What has changed most during that time?

One of the lovely things about Dulwich is that things do not change that much, more traffic and different shops but otherwise changes are gentle enough that I have not really noticed them.

What do you most value about the area/street you live in?

I love the green spaces in and around Dulwich, yet can get to central London quite easily. I live down a little alleyway that is tucked away and hidden from view.

What’s the one thing you couldn’t do without?

It is not very environmentally friendly to say my car, but I drive a yellow VW beetle which I love!

The most famous person you’ve seen or met?

We have several famous people who support us at Link Age Southwark and I have been lucky enough to meet Jenny Eclair, Jo Brand, Rob Glenister and Edmund de Waal.

Do you belong to any groups?

I am a member of the choir at St Barnabas which is a wonderful group to be a member of, we rehearse on Friday evening and after singing great music we socialise over a bottle of wine, or two!

Describe your perfect weekend

On Saturdays I enjoy a leisurely breakfast either at home or brunch in any one of the great cafes in Herne Hill and East Dulwich. I have two Jack Russells so any weekend involves a walk in the park and after pottering about at home, I enjoy the theatre or eating with friends. I sing with the choir on Sunday morning and will go out to enjoy an exhibition on Sunday afternoon. I often go for a drink with friends on Sunday evening to bring the weekend to a sociable end.

What’s your favourite place for a night out?

In a relaxed restaurant eating interesting food, with my partner and friends, for example Spinach on Lordship Lane

The best meal I’ve ever had…

Pad Thai sitting at a shady table with my family and some friends on the beach on Koh Samui in Thailand paddling our feet in the sea.

Where’s your favourite place to walk?

I walk a lot in a Dulwich Park with my dogs and love it because I know it so well, but also how different it can be depending on the time of day and season of the year.

www.linkagesouthwark.org

Dulwich Entrepreneur Receives #Wow Award from Jacqueline Gold CBE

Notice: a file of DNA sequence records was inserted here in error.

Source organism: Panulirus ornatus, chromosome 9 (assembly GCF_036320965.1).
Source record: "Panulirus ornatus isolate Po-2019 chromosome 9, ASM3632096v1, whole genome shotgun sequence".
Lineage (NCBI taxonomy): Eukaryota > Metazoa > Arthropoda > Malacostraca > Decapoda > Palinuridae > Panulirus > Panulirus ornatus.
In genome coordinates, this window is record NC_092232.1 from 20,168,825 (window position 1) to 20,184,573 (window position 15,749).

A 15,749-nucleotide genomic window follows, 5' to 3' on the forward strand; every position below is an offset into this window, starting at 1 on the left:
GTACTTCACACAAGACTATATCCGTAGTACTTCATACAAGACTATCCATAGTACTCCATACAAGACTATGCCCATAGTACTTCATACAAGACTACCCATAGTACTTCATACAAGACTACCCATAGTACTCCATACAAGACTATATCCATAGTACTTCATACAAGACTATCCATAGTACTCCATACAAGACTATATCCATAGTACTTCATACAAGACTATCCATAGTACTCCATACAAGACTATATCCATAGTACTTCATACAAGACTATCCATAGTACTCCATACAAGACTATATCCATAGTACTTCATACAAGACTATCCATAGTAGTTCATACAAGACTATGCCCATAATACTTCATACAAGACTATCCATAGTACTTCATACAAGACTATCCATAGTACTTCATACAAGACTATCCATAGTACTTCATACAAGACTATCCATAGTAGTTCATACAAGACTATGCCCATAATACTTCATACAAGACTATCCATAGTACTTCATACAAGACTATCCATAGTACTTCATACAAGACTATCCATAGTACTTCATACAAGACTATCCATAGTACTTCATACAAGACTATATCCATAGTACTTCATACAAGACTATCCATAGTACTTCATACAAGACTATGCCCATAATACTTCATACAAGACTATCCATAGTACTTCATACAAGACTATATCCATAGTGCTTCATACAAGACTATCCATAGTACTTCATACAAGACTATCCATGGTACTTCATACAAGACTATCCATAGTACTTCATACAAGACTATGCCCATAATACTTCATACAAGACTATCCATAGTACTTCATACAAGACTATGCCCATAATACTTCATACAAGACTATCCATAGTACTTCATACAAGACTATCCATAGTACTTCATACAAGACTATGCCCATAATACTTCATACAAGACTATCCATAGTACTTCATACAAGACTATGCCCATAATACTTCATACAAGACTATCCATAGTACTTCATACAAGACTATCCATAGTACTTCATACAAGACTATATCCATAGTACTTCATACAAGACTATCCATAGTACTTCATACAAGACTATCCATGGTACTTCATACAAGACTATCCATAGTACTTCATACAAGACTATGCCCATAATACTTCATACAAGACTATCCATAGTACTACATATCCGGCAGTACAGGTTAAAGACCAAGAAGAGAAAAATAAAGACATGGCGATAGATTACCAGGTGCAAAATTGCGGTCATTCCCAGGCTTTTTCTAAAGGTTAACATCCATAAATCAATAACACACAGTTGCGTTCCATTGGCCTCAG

On Wednesday 5th December, Einav Avni from Dulwich, was recognised by British businesswoman, Jacqueline Gold CBE, for her success as a female entrepreneur and awarded with a prestigious #WOW badge.

Einav was one of three winners selected by Jacqueline after she entered ‘Women on Wednesday’ – a competition launched by Jacqueline in 2011 to celebrate the growing number of UK female entrepreneurs and businesswomen.

Women on Wednesday (#WOW) takes place every week and is run through Jacqueline’s Twitter page. When selecting the winners, Jacqueline looks for businesses that are interesting, that have strong brand values and that she thinks have potential to grow and succeed in their industry. She looks for quality products and services, well designed websites and entrepreneurs who demonstrate good business acumen and who have spotted a gap in the market that meets the consumer’s needs.

Einav says: “when you’re feeling stuck, lost, unable to make decisions or generally in a never ending loop of dread, this is a good indication you are not operating from your core values. It’s like you’ve lost your compass and now everything is foreign. Together we discover your values and work on bringing change into your life – one that is empowered by your true purpose, strengths and calling”

Jacqueline Gold says: “Untangled Coaching helps people overcome challenges and pain in their lives, providing the support and skills needed to assist them in their personal struggles. Einav’s own experience of becoming more connected with people shows how everyone is capable of growing and transforming into better versions of themselves and it makes her the perfect person to help others on their own journeys. I wish her every success in the future.

For me, #WOW is all about inspiring and celebrating female entrepreneurs. My vision is for women in the UK to come together, celebrate their strengths, skills and fantastic businesses, and do all that they can to inspire other women to realise their potential.

The WOW community is a fantastic network which offers female entrepreneurs the opportunity to share advice, support each other, trade and most importantly celebrate their successes!”

For more information about Untangled Coaching, please click here.

For more information about Women on Wednesday, please click here.